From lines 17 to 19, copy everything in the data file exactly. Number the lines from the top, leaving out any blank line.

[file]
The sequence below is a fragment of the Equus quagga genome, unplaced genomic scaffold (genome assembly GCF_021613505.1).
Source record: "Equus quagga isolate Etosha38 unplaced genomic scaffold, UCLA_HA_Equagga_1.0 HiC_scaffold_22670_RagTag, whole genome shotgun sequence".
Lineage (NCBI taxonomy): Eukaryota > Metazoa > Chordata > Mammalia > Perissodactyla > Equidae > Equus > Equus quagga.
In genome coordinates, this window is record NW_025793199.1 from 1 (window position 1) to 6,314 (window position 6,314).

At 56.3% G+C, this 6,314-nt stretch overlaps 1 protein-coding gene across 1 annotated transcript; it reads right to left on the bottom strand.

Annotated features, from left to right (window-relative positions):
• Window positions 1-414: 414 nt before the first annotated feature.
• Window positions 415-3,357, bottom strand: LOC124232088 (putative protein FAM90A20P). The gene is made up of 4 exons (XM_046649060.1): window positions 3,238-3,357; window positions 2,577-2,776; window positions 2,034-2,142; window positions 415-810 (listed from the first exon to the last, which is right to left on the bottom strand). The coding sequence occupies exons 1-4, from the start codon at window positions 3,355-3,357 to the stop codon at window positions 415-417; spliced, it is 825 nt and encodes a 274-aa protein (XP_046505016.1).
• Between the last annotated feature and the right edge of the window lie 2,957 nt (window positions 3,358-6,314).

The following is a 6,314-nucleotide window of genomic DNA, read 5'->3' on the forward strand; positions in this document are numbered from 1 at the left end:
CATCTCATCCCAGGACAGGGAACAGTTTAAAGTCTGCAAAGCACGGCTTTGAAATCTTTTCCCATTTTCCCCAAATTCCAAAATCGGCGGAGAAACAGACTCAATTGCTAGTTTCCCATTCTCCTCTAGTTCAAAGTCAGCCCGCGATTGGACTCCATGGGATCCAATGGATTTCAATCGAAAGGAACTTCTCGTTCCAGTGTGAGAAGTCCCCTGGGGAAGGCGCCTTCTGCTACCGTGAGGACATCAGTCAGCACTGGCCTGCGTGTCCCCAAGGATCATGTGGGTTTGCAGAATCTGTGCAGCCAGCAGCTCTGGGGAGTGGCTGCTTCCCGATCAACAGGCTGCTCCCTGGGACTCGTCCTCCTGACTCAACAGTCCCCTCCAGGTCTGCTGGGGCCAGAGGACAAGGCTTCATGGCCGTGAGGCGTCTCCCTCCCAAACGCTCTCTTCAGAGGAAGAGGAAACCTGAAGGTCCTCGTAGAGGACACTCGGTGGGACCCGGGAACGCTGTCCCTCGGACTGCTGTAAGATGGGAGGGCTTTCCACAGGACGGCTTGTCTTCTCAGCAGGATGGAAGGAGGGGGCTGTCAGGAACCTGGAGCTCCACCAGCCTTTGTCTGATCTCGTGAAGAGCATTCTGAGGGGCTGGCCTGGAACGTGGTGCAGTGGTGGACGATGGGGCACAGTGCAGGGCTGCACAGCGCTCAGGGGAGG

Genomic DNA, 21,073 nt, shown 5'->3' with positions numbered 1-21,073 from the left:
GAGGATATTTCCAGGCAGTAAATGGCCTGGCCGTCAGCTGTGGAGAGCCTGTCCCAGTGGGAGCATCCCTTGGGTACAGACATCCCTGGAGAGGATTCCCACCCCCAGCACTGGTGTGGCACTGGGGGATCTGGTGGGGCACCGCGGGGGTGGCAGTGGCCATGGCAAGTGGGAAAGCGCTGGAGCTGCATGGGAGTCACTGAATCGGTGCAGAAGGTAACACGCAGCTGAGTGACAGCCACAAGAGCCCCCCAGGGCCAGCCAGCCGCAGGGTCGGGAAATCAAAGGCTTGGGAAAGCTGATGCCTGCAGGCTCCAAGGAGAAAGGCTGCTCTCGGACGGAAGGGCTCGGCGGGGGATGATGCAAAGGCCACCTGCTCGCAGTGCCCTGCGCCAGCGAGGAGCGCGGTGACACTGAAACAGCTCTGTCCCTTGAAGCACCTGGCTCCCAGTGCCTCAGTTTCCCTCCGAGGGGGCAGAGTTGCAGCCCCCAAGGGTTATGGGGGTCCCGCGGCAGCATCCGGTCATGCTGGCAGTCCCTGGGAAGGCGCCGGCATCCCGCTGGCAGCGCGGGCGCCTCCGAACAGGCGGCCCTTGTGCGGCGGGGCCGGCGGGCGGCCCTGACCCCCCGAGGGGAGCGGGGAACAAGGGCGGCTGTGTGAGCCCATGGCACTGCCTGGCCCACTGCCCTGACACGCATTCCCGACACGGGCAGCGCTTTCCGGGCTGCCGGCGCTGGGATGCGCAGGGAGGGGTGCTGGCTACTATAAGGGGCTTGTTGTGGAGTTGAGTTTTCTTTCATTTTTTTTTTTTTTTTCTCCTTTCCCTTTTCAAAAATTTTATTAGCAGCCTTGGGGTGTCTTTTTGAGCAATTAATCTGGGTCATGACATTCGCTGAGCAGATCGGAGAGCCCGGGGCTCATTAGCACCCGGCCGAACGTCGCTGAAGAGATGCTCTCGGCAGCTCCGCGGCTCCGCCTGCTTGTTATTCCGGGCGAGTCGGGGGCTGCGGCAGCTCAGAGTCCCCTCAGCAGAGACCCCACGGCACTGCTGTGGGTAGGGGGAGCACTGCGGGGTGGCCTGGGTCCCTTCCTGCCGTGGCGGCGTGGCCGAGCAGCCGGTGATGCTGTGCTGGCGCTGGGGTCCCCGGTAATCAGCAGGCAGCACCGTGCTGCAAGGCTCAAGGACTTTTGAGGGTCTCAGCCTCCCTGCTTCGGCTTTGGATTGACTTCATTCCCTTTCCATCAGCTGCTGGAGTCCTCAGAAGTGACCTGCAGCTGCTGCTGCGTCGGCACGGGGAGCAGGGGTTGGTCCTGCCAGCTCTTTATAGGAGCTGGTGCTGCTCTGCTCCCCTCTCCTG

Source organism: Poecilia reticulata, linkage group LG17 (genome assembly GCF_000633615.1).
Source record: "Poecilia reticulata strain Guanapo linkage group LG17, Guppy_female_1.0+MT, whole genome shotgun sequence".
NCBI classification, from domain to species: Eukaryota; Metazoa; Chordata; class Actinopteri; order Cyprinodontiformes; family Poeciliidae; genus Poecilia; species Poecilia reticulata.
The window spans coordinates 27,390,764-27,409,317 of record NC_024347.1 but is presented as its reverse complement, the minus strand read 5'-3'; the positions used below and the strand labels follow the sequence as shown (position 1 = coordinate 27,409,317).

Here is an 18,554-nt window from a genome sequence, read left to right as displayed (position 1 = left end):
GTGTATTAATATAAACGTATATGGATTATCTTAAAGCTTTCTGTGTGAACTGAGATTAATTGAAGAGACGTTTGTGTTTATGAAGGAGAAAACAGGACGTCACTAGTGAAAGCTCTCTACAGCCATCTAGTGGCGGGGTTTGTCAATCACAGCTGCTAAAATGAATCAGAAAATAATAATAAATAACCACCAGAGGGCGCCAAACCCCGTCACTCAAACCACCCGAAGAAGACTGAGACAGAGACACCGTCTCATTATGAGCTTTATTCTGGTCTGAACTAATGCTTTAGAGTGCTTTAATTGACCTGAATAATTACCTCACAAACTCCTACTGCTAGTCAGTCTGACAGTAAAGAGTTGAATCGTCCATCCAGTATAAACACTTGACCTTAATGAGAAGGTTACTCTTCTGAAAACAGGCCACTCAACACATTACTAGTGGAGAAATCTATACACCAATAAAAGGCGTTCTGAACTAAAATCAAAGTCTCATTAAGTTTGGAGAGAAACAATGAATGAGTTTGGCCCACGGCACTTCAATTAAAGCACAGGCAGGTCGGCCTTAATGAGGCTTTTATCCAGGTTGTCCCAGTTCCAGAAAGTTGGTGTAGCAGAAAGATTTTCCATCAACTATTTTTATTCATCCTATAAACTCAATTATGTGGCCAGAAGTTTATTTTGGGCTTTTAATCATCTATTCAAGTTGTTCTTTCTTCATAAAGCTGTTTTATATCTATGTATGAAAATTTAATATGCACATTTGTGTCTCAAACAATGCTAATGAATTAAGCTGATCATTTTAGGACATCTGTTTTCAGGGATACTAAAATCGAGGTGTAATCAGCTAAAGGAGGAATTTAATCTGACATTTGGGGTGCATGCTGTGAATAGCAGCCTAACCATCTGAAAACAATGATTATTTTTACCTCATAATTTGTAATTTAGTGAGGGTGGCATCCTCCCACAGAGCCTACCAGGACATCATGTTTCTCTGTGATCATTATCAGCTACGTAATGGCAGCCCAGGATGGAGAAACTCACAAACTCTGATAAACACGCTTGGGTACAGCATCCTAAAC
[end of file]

The window spans coordinates 27,390,764-27,409,317 of record NC_024347.1 but is presented as its reverse complement, the minus strand read 5'-3'; the positions used below and the strand labels follow the sequence as shown (position 1 = coordinate 27,409,317).

Here is an 18,554-nt window from a genome sequence, read left to right as displayed (position 1 = left end):
GTGTATTAATATAAACGTATATGGATTATCTTAAAGCTTTCTGTGTGAACTGAGATTAATTGAAGAGACGTTTGTGTTTATGAAGGAGAAAACAGGACGTCACTAGTGAAAGCTCTCTACAGCCATCTAGTGGCGGGGTTTGTCAATCACAGCTGCTAAAATGAATCAGAAAATAATAATAAATAACCACCAGAGGGCGCCAAACCCCGTCACTCAAACCACCCGAAGAAGACTGAGACAGAGACACCGTCTCATTATGAGCTTTATTCTGGTCTGAACTAATGCTTTAGAGTGCTTTAATTGACCTGAATAATTACCTCACAAACTCCTACTGCTAGTCAGTCTGACAGTAAAGAGTTGAATCGTCCATCCAGTATAAACACTTGACCTTAATGAGAAGGTTACTCTTCTGAAAACAGGCCACTCAACACATTACTAGTGGAGAAATCTATACACCAATAAAAGGCGTTCTGAACTAAAATCAAAGTCTCATTAAGTTTGGAGAGAAACAATGAATGAGTTTGGCCCACGGCACTTCAATTAAAGCACAGGCAGGTCGGCCTTAATGAGGCTTTTATCCAGGTTGTCCCAGTTCCAGAAAGTTGGTGTAGCAGAAAGATTTTCCATCAACTATTTTTATTCATCCTATAAACTCAATTATGTGGCCAGAAGTTTATTTTGGGCTTTTAATCATCTATTCAAGTTGTTCTTTCTTCATAAAGCTGTTTTATATCTATGTATGAAAATTTAATATGCACATTTGTGTCTCAAACAATGCTAATGAATTAAGCTGATCATTTTAGGACATCTGTTTTCAGGGATACTAAAATCGAGGTGTAATCAGCTAAAGGAGGAATTTAATCTGACATTTGGGGTGCATGCTGTGAATAGCAGCCTAACCATCTGAAAACAATGATTATTTTTACCTCATAATTTGTAATTTAGTGAGGGTGGCATCCTCCCACAGAGCCTACCAGGACATCATGTTTCTCTGTGATCATTATCAGCTACGTAATGGCAGCCCAGGATGGAGAAACTCACAAACTCTGATAAACACGCTTGGGTACAGCATCCTAAAC